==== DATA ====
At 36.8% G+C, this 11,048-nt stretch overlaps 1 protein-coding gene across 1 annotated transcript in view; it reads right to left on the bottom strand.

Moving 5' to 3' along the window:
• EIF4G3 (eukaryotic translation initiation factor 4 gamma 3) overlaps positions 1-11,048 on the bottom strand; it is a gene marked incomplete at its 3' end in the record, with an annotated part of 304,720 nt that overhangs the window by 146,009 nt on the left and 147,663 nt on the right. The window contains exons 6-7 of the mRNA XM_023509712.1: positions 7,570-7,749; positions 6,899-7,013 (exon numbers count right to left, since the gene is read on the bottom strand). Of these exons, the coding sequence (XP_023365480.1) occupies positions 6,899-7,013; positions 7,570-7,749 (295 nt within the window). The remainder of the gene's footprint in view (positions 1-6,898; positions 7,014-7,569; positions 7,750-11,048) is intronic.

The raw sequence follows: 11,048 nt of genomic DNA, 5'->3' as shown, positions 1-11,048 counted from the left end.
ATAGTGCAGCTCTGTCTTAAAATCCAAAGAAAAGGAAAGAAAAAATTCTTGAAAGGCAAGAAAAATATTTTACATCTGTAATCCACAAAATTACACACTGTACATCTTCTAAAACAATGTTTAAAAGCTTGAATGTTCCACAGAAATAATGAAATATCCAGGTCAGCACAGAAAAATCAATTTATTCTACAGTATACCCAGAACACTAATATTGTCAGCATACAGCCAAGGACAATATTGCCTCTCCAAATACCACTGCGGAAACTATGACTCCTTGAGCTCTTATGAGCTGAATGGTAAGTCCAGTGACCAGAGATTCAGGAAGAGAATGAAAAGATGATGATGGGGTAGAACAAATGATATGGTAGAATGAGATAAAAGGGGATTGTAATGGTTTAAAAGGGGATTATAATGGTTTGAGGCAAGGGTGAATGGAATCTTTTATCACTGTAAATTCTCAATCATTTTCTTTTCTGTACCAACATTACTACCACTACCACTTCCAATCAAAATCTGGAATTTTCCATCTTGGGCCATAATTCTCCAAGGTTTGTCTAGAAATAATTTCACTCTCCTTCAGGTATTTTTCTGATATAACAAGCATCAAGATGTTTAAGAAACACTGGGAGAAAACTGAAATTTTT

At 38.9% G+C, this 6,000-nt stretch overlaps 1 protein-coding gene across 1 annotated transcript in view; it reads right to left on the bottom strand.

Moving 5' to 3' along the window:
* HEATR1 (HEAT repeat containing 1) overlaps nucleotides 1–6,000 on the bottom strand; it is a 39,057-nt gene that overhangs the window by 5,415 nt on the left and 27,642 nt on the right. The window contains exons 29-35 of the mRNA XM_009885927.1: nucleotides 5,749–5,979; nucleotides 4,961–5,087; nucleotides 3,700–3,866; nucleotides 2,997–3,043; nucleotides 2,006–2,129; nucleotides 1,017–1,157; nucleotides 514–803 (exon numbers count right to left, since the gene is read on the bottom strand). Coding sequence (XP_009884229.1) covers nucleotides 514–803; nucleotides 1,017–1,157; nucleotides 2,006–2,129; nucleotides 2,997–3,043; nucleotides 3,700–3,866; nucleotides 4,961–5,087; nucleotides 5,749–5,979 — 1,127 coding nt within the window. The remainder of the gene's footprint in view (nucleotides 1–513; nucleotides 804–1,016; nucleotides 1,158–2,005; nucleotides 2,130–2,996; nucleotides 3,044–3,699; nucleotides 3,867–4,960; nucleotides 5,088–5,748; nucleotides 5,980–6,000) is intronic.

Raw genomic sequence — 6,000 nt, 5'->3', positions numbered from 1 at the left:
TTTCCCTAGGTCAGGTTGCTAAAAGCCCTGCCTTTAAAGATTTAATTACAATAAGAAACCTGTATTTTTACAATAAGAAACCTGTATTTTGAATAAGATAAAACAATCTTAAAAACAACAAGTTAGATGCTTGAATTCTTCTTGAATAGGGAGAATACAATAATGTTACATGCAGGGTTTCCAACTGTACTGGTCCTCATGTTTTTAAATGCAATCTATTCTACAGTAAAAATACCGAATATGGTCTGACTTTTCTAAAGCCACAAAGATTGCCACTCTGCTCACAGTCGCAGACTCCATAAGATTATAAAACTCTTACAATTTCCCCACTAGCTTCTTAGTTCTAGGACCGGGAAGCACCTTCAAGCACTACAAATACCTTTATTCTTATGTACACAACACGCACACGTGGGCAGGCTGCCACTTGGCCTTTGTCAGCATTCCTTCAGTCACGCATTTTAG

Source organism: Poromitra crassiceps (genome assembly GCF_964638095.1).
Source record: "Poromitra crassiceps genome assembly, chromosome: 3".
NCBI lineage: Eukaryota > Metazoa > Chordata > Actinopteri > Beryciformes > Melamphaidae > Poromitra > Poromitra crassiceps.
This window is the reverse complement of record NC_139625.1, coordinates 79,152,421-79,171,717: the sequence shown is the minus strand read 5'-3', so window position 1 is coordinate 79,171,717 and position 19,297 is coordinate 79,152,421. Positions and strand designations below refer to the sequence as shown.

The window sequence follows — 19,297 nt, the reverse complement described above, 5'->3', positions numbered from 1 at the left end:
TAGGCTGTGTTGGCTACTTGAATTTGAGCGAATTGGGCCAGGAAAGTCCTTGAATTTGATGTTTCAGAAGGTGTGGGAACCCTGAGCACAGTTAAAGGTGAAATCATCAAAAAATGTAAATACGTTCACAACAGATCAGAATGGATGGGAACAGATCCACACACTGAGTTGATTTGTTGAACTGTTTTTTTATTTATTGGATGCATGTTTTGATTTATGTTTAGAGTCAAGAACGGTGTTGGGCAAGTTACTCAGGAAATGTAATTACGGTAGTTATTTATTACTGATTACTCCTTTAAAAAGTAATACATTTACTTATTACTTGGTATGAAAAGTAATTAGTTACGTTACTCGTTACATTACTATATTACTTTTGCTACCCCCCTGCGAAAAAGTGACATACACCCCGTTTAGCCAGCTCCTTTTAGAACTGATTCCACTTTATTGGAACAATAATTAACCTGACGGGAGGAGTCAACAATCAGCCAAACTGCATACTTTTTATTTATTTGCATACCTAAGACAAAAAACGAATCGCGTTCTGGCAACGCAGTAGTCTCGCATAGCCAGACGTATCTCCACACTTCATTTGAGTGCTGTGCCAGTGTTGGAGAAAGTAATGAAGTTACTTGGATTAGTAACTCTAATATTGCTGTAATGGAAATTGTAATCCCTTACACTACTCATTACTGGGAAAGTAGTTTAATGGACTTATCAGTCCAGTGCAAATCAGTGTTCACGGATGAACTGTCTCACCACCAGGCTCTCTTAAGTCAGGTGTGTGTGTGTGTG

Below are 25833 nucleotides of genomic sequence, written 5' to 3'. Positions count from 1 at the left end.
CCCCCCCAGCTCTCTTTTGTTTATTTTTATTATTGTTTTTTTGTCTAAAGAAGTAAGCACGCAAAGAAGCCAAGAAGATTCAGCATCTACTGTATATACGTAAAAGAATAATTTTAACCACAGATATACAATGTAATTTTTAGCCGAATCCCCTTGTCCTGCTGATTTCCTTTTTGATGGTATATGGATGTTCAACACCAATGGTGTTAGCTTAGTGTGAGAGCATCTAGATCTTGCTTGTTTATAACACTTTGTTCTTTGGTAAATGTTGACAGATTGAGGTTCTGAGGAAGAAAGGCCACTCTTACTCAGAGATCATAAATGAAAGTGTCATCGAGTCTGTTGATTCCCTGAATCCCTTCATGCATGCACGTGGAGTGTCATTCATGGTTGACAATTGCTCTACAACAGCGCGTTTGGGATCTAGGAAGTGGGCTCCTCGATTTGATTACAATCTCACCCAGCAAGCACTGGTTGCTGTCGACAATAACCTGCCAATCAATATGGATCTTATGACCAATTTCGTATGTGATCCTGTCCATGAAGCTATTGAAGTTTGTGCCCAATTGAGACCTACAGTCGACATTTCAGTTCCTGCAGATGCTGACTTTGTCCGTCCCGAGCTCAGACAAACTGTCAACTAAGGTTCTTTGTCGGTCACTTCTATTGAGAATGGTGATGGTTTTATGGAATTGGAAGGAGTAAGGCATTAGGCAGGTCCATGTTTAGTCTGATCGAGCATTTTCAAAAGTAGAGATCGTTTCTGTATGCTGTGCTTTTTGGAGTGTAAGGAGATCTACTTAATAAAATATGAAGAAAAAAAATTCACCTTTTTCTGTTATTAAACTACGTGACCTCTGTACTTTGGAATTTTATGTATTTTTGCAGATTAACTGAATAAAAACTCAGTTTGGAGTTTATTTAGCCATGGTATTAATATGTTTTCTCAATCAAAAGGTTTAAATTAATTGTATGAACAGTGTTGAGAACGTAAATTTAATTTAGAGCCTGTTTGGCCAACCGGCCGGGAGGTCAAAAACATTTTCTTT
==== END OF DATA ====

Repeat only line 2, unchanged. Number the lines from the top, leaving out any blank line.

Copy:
Moving 5' to 3' along the window: